Wheat pasture offers Southwest cattlemen good opportunities to rebuild cattle herds and to add value to winter-grazed animals, according to Oklahoma State University Extension specialists.
The trick may be in getting a good stand, but if moisture is adequate to produce a good, early stand of wheat, cattlemen stand to make some serious money from wheat pasture, says Derrell Peel, OSU Extension livestock marketing specialist.
Good wheat pasture is also a good way to start bred replacement heifers to rebuild drought-stricken cow herds, says Glenn Self, Oklahoma State University emeritus animal scientist.
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Peel explains that dual-purpose wheat, where cattle are grazed until late March, then removed so the wheat can mature and be harvested in June offers two profit opportunities.
"Under these circumstances, cattle are grazed around 120 days for roughly 250 pounds of gain," he said. "That takes the 476-pound steer to 726 pounds, currently at $164.95 per hundredweight or $1,197.54 per head.
"The difference in value per head is a $334.17 gross margin or a value of gain of $1.34 per pound. By comparison, the reported price for an 823-pound steer, 256 pounds of gain on the 567-pound beginning weight, is $159.75 per hundredweight or $l, 314.74 per head."
That’s a gross margin of $334.64 per head or $1.31 per pound.
There are many advantages of beginning weight and total gain for either dual-purpose winter stockers or graze-out steers marketed in May. In all cases, the current value of gain is in the range of twenty 25 cents to $1.35 pound of gain.
Perhaps most important, he said, current feeder cattle futures prices for March and May, 2014, would allow hedging with expected selling prices at or a bit higher than these current cash prices.
Peel said current feeder cattle futures prices for March and May, 2014, would allow hedging with expected selling prices at or a bit higher than current cash prices.
"Regarding the purchase prices, we would typically expect to see seasonally low calf or stocker prices in the next month," he said. "However, I don't expect to see much seasonal weakness given the current market situation. In fact, strong feedlot and stocker demand may result in limited counter-seasonal strength in feeder cattle prices into November."
All of this information, Peel said, is based on reported feeder calf prices at the Joplin, Missouri, regional stockyards, from last week. A 476-pound, medium/large frame steer could be bought for $181.38 per hundredweight or $863.37 per head. Or, a 567-pound steer was priced at $172.68 per hundredweight or $979.10 per head. Peel said the additional 91 pounds of beginning weight only cost $1.27 per pound, an important consideration as producers decide what weight to begin this year's stocker enterprise.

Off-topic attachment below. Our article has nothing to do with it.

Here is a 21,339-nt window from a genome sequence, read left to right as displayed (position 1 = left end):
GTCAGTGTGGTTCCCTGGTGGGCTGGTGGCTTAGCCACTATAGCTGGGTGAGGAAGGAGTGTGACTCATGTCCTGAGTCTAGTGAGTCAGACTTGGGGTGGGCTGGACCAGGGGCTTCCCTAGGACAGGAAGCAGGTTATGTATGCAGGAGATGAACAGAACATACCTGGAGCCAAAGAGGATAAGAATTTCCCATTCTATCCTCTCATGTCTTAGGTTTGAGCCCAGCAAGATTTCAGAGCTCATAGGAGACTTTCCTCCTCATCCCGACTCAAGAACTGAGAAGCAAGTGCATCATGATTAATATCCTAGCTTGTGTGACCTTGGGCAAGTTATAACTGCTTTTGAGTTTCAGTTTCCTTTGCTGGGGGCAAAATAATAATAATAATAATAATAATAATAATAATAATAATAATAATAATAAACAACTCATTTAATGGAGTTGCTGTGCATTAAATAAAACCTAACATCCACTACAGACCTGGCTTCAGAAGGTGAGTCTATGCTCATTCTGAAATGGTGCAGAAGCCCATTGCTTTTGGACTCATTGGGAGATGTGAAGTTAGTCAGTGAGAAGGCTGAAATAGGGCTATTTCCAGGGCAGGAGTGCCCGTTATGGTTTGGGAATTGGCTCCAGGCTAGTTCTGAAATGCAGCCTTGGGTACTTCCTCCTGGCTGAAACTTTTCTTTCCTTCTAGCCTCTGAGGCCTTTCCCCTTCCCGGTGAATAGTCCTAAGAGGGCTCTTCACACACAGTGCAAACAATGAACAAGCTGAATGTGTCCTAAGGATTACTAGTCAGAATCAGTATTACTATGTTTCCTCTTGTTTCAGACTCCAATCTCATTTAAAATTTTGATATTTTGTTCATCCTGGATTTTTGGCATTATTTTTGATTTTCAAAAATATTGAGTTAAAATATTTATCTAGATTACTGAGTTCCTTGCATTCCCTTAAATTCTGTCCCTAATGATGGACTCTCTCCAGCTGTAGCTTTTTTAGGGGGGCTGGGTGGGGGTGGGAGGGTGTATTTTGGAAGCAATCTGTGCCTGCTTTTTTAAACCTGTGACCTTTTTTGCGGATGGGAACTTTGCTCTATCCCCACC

Self says wheat pasture, used judiciously, “makes sense for pregnant heifers. Pregnant heifers consuming full feed of wheat pasture will gain about 3 pounds per head per day. If they are on wheat too long, heifers can become fat and have calving difficulty.
"If wheat pasture is used to grow bred heifers, use it as a protein supplement by allowing heifers access to the wheat pasture on at least alternate days. Some producers report one day on wheat pasture and two days on native or Bermuda pasture will work better."
This practice encourages the heifers to work a little harder for feed in the warm season pasture for the second day, rather than standing by the gate, waiting to be turned back out in the wheat.
Whatever method is used to grow the pregnant replacement heifer, plan to have them in good body condition, about a number 6, by calving so they will grow into fully-developed productive cows, Self said.
Whatever the source, heifers need supplemental protein, if the major source of the diet is Bermudagrass, native pasture or grass hay. If the forage source is adequate in quantity and average in quality (6 percent to 9 percent protein), heifers will need about 2 pounds of a high protein (38 percent to 44 percent crude protein) supplement per day.
This will probably need to be increased with higher quality hay, like alfalfa, or additional energy feed (20 percent range cubes) as winter weather adds nutrient requirements, he said.
Soybean hulls or wheat mids may be used to insure adequate energy intake of pregnant heifers, Self said.